Cain International has expanded its property lending strategy into continental Europe with a deal to finance two Italian hotel developments.
The privately owned company, which invests in real estate through both equity and debt, has agreed to provide a €120 million bond to the Italian developer Barletta Group. The 3.5-year development bond will fund the construction of two hotels in Italy to be operated under the Soho House and Rosewood brands.
Cain began lending in 2014 and has provided large-ticket facilities to schemes including luxury apartment buildings and new-build offices in the UK. Its most recent UK lending deal, in June, saw it write a £385 million (€430 million) loan to Henderson Park and Greystar Real Estate Partners for 894 private rental homes in London’s Nine Elms area.
According to Cain’s website, it has committed $2.57 billion since 2014 across 14 whole loans. The volume of loans repaid is $623 million. Outside the UK, Cain had previously only provided real estate loans in the US market.
Matteo Milan, principal in real estate finance at Cain International, who led the Italian bond deal, described it as a “natural next step” for the company as it expands its debt platform. “[It] highlights our appetite to provide development finance to strong partners in gateway cities,” he added.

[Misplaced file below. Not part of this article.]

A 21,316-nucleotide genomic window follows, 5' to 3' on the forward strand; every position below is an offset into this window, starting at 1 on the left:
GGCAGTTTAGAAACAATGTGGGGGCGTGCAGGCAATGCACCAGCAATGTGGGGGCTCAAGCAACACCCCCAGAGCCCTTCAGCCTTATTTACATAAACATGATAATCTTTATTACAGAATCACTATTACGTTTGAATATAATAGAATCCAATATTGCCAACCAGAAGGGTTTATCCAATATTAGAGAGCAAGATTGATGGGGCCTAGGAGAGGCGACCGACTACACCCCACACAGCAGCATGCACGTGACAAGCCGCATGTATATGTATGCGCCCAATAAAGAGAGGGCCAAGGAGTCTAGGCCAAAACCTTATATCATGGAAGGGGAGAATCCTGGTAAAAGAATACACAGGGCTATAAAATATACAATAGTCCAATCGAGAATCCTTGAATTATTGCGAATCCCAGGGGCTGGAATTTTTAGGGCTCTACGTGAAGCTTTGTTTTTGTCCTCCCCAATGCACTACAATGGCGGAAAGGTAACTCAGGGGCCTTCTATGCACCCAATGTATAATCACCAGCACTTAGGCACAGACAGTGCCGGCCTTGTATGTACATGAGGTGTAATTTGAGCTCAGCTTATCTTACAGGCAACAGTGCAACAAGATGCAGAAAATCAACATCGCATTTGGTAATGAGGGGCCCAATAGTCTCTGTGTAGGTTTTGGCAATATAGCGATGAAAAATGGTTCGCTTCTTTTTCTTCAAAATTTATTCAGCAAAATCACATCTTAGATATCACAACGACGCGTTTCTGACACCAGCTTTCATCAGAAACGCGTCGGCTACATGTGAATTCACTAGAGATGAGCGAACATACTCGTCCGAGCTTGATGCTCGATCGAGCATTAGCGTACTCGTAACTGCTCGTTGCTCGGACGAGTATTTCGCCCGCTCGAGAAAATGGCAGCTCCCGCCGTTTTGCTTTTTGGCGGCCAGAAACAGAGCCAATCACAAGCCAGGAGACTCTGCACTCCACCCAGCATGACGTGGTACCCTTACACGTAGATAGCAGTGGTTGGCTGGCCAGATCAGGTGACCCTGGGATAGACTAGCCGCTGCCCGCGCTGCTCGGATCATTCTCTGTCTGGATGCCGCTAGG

Soho House Rome will be developed on a site in the city’s San Lorenzo area and will comprise a 32-room hotel, 40 serviced apartments, two restaurants and a spa. The scheme is due to be completed in 2020.
Barletta Group has also agreed to buy the 14th century Palazzo Dona’ Giovanelli in Venice’s Cannaregio district. The firm plans to convert it into a 46-bedroom five-star hotel, to be managed by Rosewood Hotels on completion, which is due in 2021.
Paolo Barletta, chief executive of the borrower group, said building relationships with international lenders was crucial to its strategy of growing the luxury and lifestyle segments of its portfolio. He added that there was “limited appetite for development finance from Italian banks”.